Ten o'clock in the evening was approaching. The telegraph office would presently close, and as yet there were no tidings from Hagerstown. Let us step over and see for ourselves. A message! A message!
"Captain H. still here leaves seven to-morrow for Harrisburg Penna Is doing well Mrs HK--."
A note from Dr. Cuyler to the same effect came soon afterwards to the hotel.
We shall sleep well to-night; but let us sit awhile with nubiferous, or, if we may coin a word, nepheligenous accompaniment, such as shall gently narcotize the over-wearied brain and fold its convolutions for slumber like the leaves of a lily at nightfall. For now the over- tense nerves are all unstraining themselves, and a buzz, like that which comes over one who stops after being long jolted upon an uneasy pavement, makes the whole frame alive with a luxurious languid sense of all its inmost fibres. Our cheerfulness ran over, and the mild, pensive clerk was so magnetized by it that he came and sat down with us. He presently confided to me, with infinite naivete and ingenuousness, that, judging from my personal appearance, he should not have thought me the writer that he in his generosity reckoned me to be. His conception, so far as I could reach it, involved a huge, uplifted forehead, embossed with protuberant organs of the intellectual faculties, such as all writers are supposed to possess in abounding measure. While I fell short of his ideal in this respect, he was pleased to say that he found me by no means the remote and inaccessible personage he had imagined, and that I had nothing of the dandy about me, which last compliment I had a modest consciousness of most abundantly deserving.
Sweet slumbers brought us to the morning of Thursday. The train from Hagerstown was due at 11.15 A. M: We took another ride behind the codling, who showed us the sights of yesterday over again. Being in a gracious mood of mind, I enlarged on the varying aspects of the town-pumps and other striking objects which we had once inspected, as seen by the different lights of evening and morning. After this, we visited the school-house hospital. A fine young fellow, whose arm had been shattered, was just falling into the spasms of lock-jaw. The beads of sweat stood large and round on his flushed and contracted features. He was under the effect of opiates,--why not (if his case was desperate, as it seemed to be considered) stop his sufferings with chloroform? It was suggested that it might shorten life. "What then?" I said. "Are a dozen additional spasms worth living for?"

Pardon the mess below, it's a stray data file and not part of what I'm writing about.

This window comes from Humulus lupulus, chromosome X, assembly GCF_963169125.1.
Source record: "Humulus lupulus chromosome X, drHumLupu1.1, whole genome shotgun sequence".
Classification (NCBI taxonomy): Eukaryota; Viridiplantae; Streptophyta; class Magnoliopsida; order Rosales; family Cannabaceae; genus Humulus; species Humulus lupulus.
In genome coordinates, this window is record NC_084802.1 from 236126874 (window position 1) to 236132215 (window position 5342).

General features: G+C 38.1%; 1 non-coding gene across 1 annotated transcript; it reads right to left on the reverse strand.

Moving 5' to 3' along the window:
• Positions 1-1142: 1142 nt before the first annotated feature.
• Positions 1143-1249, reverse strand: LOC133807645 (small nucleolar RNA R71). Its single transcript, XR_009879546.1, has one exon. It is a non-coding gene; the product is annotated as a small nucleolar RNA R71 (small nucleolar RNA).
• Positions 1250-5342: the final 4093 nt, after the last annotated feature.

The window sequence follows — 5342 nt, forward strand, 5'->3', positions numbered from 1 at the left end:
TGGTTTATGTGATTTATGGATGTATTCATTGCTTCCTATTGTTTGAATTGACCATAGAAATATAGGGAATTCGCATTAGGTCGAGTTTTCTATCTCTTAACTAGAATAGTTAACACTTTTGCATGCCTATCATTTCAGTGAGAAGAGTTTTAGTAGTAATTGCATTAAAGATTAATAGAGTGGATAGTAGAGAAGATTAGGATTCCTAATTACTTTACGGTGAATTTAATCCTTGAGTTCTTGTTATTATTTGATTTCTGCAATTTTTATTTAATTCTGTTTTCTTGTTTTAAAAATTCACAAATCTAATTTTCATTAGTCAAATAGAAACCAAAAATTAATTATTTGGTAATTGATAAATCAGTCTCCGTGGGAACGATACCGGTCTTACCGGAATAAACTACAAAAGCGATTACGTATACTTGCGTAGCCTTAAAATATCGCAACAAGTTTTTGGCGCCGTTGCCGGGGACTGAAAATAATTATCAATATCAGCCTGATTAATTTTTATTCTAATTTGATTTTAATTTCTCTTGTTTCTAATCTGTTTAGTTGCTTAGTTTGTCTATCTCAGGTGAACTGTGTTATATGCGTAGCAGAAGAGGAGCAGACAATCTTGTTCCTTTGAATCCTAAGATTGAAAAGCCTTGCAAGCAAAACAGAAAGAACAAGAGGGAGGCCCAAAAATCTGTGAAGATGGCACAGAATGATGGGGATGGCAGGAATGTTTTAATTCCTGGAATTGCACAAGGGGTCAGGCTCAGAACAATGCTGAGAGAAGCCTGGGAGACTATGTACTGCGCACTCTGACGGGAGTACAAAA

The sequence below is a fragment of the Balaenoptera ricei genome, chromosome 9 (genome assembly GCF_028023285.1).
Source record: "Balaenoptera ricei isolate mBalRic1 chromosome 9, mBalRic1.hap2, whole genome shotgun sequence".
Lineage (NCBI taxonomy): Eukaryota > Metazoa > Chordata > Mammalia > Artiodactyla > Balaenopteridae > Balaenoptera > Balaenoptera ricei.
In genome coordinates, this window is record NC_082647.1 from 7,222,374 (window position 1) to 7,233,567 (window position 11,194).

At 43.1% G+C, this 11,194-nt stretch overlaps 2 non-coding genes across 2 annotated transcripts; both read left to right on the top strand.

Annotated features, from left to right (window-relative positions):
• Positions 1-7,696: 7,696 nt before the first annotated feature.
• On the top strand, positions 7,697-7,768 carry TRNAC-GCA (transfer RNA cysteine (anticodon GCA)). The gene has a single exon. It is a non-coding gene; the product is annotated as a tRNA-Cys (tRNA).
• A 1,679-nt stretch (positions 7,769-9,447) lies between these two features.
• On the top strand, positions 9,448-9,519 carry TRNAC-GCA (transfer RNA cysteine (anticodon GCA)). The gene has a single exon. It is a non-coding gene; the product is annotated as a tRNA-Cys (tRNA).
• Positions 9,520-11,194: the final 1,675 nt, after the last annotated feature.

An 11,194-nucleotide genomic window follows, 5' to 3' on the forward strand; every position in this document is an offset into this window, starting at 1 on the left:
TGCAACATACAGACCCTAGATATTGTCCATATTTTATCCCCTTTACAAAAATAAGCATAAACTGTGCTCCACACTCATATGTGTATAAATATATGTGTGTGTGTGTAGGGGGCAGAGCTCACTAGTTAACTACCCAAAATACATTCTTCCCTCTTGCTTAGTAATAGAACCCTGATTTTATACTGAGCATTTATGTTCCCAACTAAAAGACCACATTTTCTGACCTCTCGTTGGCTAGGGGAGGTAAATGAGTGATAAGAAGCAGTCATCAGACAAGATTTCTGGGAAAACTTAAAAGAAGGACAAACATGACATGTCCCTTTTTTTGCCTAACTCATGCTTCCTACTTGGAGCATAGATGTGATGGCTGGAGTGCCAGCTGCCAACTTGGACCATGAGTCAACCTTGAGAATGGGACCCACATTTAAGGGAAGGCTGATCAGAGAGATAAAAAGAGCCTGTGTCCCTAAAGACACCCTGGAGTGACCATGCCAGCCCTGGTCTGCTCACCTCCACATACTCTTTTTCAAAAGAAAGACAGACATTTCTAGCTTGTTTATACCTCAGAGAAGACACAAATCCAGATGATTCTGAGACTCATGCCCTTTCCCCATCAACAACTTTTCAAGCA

The time approached for the train to arrive from Hagerstown, and we went to the station. I was struck, while waiting there, with what seemed to me a great want of care for the safety of the people standing round. Just after my companion and myself had stepped off the track, I noticed a car coming quietly along at a walk, as one may say, without engine, without visible conductor, without any person heralding its approach, so silently, so insidiously, that I could not help thinking how very near it came to flattening out me and my match-box worse than the Ravel pantomimist and his snuff-box were flattened out in the play. The train was late,--fifteen minutes, half an hour late, and I began to get nervous, lest something had happened. While I was looking for it, out started a freight-train, as if on purpose to meet the cars I was expecting, for a grand smash- up. I shivered at the thought, and asked an employee of the road, with whom I had formed an acquaintance a few minutes old, why there should not be a collision of the expected train with this which was just going out. He smiled an official smile, and answered that they arranged to prevent that, or words to that effect.